We’ve all made purchases we regret, but hopefully, we also learn a very important financial literacy lesson and make wiser decisions with our coins moving forward. Some women adore designer threads and duds, many enjoy dining out or drinks with friends, and others still would rather flex with the latest gadget or spend on A1 travel. These six industry influencers have graciously shared their splurge stories – maybe you can relate? BAUCE baes work hard for what we have, so at times a sweet reward is deserved, but continue to read (and take heed) as these women remind us to practice smart spending and constraint with our banks!
1. Yvonne Simone Powless (IG: @yvonnesimone)
Occupation: Model (Wilhelmina), yoga instructor (RYT-200) blogger and health enthusiast.
“When I got my first six-digit paying job I instantly started spending money buying clothes and shoes from places I’d wanted to shop at forever. When I actually got paid for the job, I regretted spending money before it was even in my bank account. Never spend money that’s not in your account yet, Expensive shoes and clothes are one of the last things I choose to spend my money on now. Invest in something that’s going to make you more money, not something that loses value as soon as you buy it.”
2. Kia Imani Robinson (IG: @DearKiaImani)
Occupation: Public Relations professional and Associate with Weber Shandwick in NYC.
“While it may not seem major in the moment, at the end of each month I regret how many times I opted to take an Uber rather than hopping on the train. I live in NYC and I purchase an unlimited monthly metro card each month. This essentially means all my train rides for the month are already paid for. So at the end of each month, when I calculate how much I spent on Uber rides, I regret not just hopping on the train. The cost really adds up after a while. I’ve been doing much better, but I realized it helps to have an accountability partner. Someone who reminds me that my monthly metro card is already paid for and taking an Uber really isn’t necessary most times.”
3. Dawn Skeete-Walker (Twitter: @Dskeetewalker)
Occupation: Associate Vice President of Communications and Marketing at SUNY Downstate Medical Center in Brooklyn, New York.
“The diet products I bought haha! I could have chosen to simply eat and exercise wisely, and save myself several hundred dollars. I understand we all want to look and feel our best, but we look for the shortcuts and then sometimes make decisions based on what we anticipate to be the immediacy of results. The bottom line is regardless of the result, you still have to put the hard work in. Buying the diet products and not fulfilling the other part of what you’re supposed to do in terms of exercise just doesn’t cut it. It’s a waste of money if you’re not committed to making the best of it. If you’re just sitting there eating these diet meals thinking the weight is going to disappear that’s not going to happen. Being women, running left and right with other responsibilities, you get to a certain place in your life where the weight doesn’t go away as quickly as it used to when you were younger. Maybe you could put your money toward a trainer instead where you see tangible results.”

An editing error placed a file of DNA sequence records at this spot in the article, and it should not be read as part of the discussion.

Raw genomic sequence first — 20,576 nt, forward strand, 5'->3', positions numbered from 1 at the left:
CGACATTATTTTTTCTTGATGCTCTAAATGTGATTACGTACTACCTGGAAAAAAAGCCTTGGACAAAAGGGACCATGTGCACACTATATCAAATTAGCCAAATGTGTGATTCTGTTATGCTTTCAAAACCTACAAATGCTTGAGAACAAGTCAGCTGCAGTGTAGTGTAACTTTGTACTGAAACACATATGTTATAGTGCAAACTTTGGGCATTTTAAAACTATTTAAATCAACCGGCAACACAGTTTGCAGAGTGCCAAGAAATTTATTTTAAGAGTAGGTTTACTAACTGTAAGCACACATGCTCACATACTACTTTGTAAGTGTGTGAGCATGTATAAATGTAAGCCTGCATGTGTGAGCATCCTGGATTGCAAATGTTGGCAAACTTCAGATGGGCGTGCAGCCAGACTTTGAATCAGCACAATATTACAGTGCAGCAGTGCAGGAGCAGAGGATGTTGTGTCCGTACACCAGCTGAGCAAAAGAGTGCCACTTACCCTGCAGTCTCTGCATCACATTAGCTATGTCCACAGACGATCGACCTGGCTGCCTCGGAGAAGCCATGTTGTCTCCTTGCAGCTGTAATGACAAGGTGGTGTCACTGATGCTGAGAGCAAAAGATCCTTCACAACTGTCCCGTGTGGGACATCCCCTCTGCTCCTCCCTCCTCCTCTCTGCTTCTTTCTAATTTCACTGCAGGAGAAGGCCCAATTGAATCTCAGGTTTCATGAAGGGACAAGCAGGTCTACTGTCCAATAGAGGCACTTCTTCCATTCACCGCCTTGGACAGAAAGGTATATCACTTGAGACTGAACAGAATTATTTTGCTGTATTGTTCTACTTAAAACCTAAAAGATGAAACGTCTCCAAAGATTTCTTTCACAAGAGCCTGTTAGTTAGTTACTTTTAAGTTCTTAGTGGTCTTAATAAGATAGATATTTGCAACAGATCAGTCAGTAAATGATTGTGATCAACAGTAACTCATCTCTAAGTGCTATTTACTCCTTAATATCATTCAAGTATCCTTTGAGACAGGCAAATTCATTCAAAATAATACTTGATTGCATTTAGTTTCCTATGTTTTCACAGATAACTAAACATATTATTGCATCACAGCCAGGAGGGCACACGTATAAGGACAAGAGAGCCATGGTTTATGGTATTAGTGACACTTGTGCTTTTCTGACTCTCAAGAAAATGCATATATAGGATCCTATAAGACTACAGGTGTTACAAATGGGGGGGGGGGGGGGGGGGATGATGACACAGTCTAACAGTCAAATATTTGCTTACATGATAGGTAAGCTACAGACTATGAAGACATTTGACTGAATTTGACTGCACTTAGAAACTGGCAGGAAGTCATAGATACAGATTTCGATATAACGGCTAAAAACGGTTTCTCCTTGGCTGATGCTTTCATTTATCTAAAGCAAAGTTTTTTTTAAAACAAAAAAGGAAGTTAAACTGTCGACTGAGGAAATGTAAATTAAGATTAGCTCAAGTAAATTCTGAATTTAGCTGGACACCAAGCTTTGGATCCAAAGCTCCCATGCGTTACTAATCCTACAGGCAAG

4. Margie Merritt (IG: @Merritt.margie)
Occupation: Production Associate for Good Morning America.
“I’ve been actively trying to budget, but I consistently find myself going over and making purchases I regret. I usually don’t regret all of my dinner/alcohol purchases at the end of the month. I love going out with friends to test new spots and decompress, but I also purchase groceries on a weekly basis – so I’m just over purchasing. I regret the fact that I over purchase when I could plan better, but then laziness kicks in. It’s actually pretty ridiculous the amount I spend on food, but maybe I’ll get it together one day.”
5. April Woodard (IG: @1aprilWwoodard)
Occupation: Broadcast TV host of WTKR’s Coast Live in Hampton Roads, Virginia (previously of Inside Edition), and Hampton University journalism professor.
“I would say the purchase regret I had were an iPhone X and a pair of Loubies. I upgraded to iPhone and my life didn’t change. Sure my pictures looked better, but I don’t think it was worth it. Also, I love my shoes, but I splurged on my Red Bottoms — my bloody shoes.
We love to have the latest tech and style but always remember asset versus liability. Both purchases were liabilities, they don’t increase my worth, can’t leave it for my kids – it doesn’t grow interest. That’s the difference between what you need and what you want.”
Occupation: President and CEO of the Black Public Relations Society of New York, as well as an advocate for diversity, social justice, and women.
“I fell for the grass is greener on the other side promotion to switch phone providers, received a contract buyout and traded in my then current devices for new ones. I lost on every count. From the valuation of my devices (which were superior in quality to the brand the sales associate suggested I take) to the buyout amount eventually allocated (which took forever to receive), to the actual plan choices. A rare failure to analyze the offer in detail was quite costly.”